A judge on Friday is set to issue a final ruling on whether a lawsuit against Cook County’s proposed tax on sugary beverages will be dismissed.
The new tax, originally set to take effect July 1, was slated to tack on an extra penny per ounce of any drink sweetened with sugar or a substitute sold in Cook County. It was expected to raise $67.5 million in new revenue by Nov. 30, according to county estimates.
The tax was put on hold June 30, though, after Illinois merchants won a temporary restraining order that an appellate court refused to overturn. The county filed a motion to dismiss the lawsuit.
The judge, citing questions about the tax’s impact on consumers, set an original court date of July 12, but the restraining order was extended until July 28. That resulted in more than 300 employees being given layoff notices, Cook County Board President Toni Preckwinkle said.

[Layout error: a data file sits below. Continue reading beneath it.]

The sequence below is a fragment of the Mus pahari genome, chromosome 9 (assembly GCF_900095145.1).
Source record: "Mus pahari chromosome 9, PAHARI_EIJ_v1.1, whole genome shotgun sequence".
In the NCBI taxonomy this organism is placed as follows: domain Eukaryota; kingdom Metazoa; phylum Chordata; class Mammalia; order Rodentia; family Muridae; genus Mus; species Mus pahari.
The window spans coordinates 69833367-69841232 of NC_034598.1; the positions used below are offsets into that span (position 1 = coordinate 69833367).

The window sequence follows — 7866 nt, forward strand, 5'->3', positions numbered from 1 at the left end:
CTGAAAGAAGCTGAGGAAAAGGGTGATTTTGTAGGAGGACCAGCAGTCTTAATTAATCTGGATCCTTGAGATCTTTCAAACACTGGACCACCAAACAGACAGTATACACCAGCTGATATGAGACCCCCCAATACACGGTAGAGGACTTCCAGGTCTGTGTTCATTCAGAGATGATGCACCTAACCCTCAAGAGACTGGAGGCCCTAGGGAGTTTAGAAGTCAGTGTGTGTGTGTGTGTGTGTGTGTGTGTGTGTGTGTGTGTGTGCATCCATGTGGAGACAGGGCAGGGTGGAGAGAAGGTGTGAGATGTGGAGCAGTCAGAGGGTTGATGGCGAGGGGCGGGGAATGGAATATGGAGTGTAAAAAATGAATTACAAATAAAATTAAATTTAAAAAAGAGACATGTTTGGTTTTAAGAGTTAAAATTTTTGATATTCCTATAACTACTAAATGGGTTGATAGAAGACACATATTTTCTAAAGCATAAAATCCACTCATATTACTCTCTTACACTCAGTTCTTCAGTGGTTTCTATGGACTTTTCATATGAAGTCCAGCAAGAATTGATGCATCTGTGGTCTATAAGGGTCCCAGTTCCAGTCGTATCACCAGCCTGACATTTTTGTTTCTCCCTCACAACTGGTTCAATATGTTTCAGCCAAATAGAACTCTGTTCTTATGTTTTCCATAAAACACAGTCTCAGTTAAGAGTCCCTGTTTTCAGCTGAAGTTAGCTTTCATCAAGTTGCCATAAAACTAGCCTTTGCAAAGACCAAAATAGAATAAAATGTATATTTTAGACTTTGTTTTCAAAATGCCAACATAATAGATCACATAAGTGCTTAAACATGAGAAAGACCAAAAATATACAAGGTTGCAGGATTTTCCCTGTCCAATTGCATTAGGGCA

“Today we regrettably laid off more than 300 employees as a result of the County’s budget crisis,” Preckwinkle said in a statement. “The personnel actions are necessary to address an approximately $68 million gap in our FY2017 that is directly related to the Illinois Retail Merchants Association’s lawsuit and Temporary Restraining Order that prohibits us from collecting the Sweetened Beverage Tax.”
Thirty-nine employees were given layoff notices at the State’s Attorney’s office as well.
Published 2 hours ago